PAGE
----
In his study, Haerer (2015) also reports that lifestyle factors such as farming activity, rural living, or even drinking from a well-water source may also act as risk factors for the disease. Also, Chiu (2016) points out that some infectious agents such as HIV, coxackie B, herpes simplex, mumps, measles, croup, rheumatic fever, and diphtheria are as well linked to postinfectious parkinsonism either as a long-term or acute complication. The same study reports that influenza virus exposure in the fetus or childhood can also predispose one to Parkinson’s disease in the adulthood.

Clinical manifestations and key physical assessment

The initial clinical manifestations of the infection include tremor, soft voice, decreased facial expression, sleep disturbances, a subtle decrease in dexterity, decreased the sense of smell, and slowness in thinking. Severe cases indicate behavior disorders and rapid eye movement, loss of the normal atom during sleep, and automatic dysfunction. These tend to be coupled with constipation, seborrheic dermatitis, and a general feeling of lassitude, weakness, and malaise (Tanner & Thelen, 2014).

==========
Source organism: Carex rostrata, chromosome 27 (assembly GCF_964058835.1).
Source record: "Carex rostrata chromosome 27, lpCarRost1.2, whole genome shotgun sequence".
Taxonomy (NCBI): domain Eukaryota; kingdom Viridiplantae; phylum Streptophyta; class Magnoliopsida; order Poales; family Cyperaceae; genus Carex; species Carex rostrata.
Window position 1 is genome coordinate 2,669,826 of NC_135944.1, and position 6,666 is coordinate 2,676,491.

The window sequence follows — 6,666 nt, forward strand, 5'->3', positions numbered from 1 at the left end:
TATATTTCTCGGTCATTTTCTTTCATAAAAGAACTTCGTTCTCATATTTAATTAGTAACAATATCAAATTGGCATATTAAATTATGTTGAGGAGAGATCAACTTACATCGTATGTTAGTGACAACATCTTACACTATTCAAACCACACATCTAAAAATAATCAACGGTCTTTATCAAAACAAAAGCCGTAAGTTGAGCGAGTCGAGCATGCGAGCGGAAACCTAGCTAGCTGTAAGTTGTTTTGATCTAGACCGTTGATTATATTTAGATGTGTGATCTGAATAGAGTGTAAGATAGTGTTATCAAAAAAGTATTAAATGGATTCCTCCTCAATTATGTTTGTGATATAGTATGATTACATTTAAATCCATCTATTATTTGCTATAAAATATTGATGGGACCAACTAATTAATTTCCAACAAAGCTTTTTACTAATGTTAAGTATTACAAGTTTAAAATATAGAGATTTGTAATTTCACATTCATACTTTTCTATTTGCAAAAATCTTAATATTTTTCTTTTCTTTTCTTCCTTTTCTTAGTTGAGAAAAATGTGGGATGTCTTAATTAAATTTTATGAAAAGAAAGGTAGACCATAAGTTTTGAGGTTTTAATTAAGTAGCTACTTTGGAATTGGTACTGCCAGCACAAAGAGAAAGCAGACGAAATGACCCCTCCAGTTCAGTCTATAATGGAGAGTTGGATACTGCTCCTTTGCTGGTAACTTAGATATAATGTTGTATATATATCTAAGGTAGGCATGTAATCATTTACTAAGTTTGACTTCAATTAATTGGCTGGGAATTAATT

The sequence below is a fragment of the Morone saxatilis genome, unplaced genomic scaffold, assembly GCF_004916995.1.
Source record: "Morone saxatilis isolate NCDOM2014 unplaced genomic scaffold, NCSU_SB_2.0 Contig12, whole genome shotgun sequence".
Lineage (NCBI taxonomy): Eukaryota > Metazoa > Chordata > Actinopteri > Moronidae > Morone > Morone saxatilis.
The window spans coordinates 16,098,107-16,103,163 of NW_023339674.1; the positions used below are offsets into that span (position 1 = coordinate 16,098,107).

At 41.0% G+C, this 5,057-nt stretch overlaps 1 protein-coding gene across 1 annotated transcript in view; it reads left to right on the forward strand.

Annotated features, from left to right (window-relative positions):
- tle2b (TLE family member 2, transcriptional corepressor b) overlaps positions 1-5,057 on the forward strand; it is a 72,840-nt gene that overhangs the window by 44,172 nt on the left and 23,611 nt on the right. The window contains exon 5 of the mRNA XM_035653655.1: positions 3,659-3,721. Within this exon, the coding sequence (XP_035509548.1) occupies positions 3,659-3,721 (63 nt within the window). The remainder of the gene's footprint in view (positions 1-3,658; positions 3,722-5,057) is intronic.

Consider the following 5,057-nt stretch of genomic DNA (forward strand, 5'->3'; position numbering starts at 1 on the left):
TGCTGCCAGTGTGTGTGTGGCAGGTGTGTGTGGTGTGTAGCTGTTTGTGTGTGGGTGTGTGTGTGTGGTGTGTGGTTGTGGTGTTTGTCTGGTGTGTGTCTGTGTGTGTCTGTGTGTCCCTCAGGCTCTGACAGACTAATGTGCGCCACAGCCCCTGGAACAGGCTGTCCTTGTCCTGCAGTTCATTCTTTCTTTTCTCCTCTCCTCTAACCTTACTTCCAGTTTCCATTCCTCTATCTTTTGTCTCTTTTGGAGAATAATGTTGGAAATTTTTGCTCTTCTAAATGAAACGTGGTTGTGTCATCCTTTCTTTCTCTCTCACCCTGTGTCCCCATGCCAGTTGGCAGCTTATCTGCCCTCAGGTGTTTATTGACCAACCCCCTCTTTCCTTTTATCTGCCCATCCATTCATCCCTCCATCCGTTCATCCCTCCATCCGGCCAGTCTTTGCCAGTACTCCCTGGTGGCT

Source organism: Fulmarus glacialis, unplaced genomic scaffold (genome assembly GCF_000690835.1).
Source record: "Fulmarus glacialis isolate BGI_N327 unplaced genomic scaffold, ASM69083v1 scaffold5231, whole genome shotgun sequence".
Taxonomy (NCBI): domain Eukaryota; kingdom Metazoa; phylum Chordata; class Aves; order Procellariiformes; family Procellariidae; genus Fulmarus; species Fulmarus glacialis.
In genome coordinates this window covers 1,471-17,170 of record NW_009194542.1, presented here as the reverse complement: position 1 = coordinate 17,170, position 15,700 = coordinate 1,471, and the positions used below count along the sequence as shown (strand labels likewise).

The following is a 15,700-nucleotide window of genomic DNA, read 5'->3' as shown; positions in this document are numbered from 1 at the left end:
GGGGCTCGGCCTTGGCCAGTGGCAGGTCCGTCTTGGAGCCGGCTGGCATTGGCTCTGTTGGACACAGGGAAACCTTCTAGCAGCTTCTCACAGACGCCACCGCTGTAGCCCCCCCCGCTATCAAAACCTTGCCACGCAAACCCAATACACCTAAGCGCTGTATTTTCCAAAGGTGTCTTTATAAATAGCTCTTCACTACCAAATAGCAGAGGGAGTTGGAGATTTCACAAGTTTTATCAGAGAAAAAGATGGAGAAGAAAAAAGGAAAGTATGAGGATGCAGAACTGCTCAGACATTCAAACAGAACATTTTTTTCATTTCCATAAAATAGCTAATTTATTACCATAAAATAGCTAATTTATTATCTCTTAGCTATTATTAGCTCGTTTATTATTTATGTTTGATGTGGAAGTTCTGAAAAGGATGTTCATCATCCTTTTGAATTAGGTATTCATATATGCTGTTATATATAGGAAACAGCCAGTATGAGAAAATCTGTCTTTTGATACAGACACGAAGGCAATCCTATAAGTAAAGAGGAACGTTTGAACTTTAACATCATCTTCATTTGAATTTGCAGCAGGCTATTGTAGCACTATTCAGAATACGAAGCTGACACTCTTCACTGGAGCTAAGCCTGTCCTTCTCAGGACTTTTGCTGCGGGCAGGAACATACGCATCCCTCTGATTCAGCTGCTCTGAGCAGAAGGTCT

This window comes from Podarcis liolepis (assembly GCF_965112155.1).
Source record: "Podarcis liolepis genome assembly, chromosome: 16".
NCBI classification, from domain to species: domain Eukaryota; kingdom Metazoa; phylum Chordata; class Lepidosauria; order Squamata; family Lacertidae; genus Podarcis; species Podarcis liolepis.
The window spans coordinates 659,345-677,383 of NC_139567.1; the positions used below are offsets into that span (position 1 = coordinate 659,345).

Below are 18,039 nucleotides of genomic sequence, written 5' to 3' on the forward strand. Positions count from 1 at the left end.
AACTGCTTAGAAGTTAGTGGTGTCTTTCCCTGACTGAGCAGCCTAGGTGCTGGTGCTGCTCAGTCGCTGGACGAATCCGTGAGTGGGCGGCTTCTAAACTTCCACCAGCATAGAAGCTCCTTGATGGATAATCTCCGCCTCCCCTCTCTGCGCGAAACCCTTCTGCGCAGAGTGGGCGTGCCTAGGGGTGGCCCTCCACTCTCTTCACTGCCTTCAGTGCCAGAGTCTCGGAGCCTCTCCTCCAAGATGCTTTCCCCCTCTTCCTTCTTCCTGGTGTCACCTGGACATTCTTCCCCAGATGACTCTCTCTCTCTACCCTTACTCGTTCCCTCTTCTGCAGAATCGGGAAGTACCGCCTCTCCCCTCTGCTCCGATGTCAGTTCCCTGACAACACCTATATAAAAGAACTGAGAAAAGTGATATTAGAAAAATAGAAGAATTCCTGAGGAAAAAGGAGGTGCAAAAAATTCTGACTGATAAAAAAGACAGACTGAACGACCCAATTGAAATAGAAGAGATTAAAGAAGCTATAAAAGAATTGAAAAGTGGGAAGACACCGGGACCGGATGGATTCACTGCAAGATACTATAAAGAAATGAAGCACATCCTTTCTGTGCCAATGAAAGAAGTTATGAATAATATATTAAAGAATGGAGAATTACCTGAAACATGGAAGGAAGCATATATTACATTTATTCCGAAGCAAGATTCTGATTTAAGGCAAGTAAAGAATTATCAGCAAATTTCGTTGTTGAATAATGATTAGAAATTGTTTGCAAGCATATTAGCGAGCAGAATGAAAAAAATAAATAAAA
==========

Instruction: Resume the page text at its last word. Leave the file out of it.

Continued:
The onset of motor signs includes postural instability, progressively flexed axial posture, progressive rigidity, bradykinesia, and gait difficulty as was experienced by Mr. John. Concerning the symptoms above, the key physical assessment of Parkinson’s disease does not involve any laboratory tests, routine magnetic resonance, or computed tomography scans. The clinical diagnosis requires the recognition of two or three of the cardinal signs, i.e. rigidity, bradykinesia, and resting tremor (Schlick et al., 216).

Nursing diagnosis

The diagnosis of Parkinson’s disease is not primarily dependent on computed tomographic scans, routine magnetic resonance, or laboratory tests. The process involves the examination and analysis of the physical signs such as automatic dysfunction, normal atom of the body while at rest, voice, facial expression, sleep disturbances, dexterity, sense of smell, and the rate or level of thinking. In other words, the clinical diagnosis of the disease is majorly dependent on the recognition of the resting tremor, rigidity of the body, and bradykinesia of the patient as supported by Haerer (2015).

Medical management, including medications

The goal of managing the disease is to provide control of the symptoms and signs as long as possible while the adverse effects are minimized. The symptomatic drug therapy involves providing good control of motor signs for four to six years as well as the use of levodopa as the goal standard of symptomatic treatment. Monoamine oxidase inhibitors can also be used for initial treatment at the early stages of the disease. Second-line drugs for tremor such as benztropine and trihexyphenidyl can also be used as they are anticholinergic agents (Shi et al., 2016).